Curmudgucation Blog Makes My Must-Read List

Peter Greene: Insightful Blogger

I read education sites all over the web, and from time to time I find one that really impresses me.  Of course it’s usually because I agree with the writer, and yesterday, while reading the education section of, I rediscovered Peter Greene’s blog at  I came across it some time ago and was impressed then.  He writes the opinion blog “View From The Cheap Seats” for Education Week, and after reading an entry from his curmudgucation site entitled The Ballast I have become a fan.  He teaches high school English and is active all over the web on multiple sites, and he writes almost every day, often with multiple entries.  I am delighted by his writing style and the prolific body of work I can find that he has produced.

Charters Leave Students Behind

In The Ballast, he delivers a wonderfully inspired angle on charter schools which I will remember and use in my own arguments in favor of public schools.  Noting that some charter schools have risen above their public counterparts, but the reasons are problematic.  “How do these lucky few rise? The charter doesn’t have better teachers. In many cases the charter doesn’t have a single pedagogical technique or instructional program that is a bit different from its public school counterparts. What it has is a concentration of students who are supported, committed, and capable.

And to get these supported, committed and capable students concentrated in their classrooms, these charters are able to leave other students behind.  The charter students  “are able to rise because the school, like the pilot of a hot air balloon, has shed the ballast, the extra weight that is holding them down.”

This charter school reality has been identified and quantified by many researchers who have studied enrollment and retention policies among charters.  They usually have fewer second language students and fewer students with disabilities, and their cohorts get smaller and smaller as students progress through grade levels.  It’s like Mitt Romney’s self-deportation immigration policy–the students that charters don’t like because they don’t perform simply disappear from the enrollment numbers, leaving those that fit and succeed in place.  These kids are the ‘ballast’ that Greene talks about here–the students that public schools must educate, but which charters are permitted to leave behind.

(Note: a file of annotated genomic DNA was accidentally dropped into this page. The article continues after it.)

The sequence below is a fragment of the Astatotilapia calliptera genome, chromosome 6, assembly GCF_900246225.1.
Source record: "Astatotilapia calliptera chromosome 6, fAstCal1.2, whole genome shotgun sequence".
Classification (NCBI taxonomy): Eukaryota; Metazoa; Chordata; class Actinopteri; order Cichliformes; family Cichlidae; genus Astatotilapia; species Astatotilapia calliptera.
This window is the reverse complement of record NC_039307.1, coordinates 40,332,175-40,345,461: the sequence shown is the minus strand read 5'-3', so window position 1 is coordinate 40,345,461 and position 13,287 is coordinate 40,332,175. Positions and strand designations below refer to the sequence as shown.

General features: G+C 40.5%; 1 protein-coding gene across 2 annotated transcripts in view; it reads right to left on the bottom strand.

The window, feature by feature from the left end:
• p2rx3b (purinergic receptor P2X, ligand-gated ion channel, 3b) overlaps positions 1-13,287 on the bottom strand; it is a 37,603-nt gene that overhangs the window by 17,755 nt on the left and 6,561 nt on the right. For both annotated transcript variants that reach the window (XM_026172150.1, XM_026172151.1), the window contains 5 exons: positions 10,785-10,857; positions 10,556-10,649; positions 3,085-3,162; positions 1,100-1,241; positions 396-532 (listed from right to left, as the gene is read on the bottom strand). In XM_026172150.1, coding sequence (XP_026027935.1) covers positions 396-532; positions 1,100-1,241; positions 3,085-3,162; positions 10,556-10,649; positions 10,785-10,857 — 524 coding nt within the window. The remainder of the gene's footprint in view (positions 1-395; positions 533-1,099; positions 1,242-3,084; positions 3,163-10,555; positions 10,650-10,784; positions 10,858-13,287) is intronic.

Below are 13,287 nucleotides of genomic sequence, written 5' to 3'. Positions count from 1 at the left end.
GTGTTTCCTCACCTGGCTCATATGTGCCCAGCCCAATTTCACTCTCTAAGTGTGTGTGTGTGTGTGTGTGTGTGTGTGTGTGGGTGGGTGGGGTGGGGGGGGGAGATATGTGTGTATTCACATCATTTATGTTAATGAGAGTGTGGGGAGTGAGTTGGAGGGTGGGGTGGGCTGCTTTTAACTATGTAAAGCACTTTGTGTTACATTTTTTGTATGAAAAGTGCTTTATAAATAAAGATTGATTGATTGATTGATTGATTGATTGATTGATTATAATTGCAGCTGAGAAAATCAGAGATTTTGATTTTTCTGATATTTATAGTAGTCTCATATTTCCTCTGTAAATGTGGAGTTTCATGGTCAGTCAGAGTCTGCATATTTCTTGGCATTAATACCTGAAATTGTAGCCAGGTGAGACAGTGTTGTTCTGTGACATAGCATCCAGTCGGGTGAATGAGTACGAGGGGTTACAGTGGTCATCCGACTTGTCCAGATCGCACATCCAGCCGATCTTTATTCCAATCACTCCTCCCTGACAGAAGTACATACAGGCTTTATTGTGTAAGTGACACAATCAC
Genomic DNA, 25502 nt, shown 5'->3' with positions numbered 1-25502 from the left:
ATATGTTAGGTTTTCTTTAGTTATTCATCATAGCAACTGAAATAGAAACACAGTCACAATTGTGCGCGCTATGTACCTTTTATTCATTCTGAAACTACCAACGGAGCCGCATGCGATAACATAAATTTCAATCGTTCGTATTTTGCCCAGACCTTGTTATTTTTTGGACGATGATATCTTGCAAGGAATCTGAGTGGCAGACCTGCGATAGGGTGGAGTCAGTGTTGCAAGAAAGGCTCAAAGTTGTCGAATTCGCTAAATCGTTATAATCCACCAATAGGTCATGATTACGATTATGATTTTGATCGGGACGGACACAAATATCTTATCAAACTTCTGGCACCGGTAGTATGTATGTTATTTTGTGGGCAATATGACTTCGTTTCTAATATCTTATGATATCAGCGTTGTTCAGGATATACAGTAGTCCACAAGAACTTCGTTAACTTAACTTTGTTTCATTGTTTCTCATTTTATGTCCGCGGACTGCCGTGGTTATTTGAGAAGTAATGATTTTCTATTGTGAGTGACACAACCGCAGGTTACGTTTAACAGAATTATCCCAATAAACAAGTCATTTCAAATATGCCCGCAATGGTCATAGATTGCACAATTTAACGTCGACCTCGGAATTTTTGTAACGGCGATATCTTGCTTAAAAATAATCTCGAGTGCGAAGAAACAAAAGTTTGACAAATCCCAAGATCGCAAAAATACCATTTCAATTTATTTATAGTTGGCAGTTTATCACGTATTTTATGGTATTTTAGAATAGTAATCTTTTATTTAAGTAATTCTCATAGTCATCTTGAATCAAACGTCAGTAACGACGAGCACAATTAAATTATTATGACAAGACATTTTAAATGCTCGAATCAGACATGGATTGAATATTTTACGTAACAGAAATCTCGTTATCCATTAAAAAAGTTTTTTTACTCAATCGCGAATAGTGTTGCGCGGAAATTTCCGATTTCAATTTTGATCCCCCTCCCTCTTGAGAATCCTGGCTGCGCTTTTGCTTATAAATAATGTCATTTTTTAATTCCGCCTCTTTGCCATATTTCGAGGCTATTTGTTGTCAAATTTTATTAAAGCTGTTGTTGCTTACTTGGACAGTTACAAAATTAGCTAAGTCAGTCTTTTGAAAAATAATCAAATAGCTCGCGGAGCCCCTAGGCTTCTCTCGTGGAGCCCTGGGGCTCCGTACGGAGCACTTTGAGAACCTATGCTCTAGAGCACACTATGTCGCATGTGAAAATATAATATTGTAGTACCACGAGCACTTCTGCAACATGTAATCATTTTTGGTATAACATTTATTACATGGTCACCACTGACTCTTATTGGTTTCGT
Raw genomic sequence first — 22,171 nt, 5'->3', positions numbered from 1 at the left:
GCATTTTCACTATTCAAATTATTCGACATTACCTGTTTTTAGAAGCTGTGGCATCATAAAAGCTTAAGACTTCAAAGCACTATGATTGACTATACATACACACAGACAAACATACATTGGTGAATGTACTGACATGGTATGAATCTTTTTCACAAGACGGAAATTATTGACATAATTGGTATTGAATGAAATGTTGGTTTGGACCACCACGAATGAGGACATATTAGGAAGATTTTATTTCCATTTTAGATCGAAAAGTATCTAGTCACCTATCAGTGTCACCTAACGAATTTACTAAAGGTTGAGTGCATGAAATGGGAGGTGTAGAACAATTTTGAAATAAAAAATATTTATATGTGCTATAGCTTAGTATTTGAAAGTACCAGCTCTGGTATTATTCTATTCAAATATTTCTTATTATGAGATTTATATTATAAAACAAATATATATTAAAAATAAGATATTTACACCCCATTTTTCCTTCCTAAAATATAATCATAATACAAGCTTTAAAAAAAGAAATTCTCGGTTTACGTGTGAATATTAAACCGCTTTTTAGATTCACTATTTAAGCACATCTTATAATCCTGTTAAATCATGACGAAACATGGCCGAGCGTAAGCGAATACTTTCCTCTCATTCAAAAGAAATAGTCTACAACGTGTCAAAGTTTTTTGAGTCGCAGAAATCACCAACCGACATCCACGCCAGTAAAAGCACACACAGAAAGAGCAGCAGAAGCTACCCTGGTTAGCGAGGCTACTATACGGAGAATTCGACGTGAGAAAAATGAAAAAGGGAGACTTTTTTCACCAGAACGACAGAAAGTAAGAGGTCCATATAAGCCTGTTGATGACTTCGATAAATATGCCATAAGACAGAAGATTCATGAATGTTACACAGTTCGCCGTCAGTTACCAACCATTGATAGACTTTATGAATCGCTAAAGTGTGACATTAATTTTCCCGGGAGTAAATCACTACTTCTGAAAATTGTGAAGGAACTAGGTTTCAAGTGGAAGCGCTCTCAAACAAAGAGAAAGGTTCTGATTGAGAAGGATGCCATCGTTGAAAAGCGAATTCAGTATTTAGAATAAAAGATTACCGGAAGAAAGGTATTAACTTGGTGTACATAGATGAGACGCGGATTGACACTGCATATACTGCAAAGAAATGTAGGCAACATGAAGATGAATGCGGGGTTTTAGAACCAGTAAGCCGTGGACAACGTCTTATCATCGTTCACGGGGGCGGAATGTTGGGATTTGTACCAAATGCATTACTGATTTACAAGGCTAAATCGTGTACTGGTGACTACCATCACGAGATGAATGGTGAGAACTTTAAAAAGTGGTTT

Charter Attrition Rates Generate Inflated Result

Some of the so-called high performing charters in New York are particularly egregious in this respect, with elementary grades enrolling a few hundred students and cohort graduation numbers of 30-40, all of whom go to college.  Diane Ravitch has highlighted this issue in Beware the Charter Attrition Game from  August of last year.  She lists multiple charters and their attrition rates, which belie the notion that they serve all students.  Greene’s concept of ballast–the students who are filtered out by charters and return to public schools.

That this is a significant problem is highlighted by Greene when he notes [Charters] “dump those students in a public school, but … take the supplies, the resources, the money, and send it on with the students [they] decided are Worth Saving. “

Bravo Peter.  I’m adding Curmudgucation to my own list of blogs worth following.

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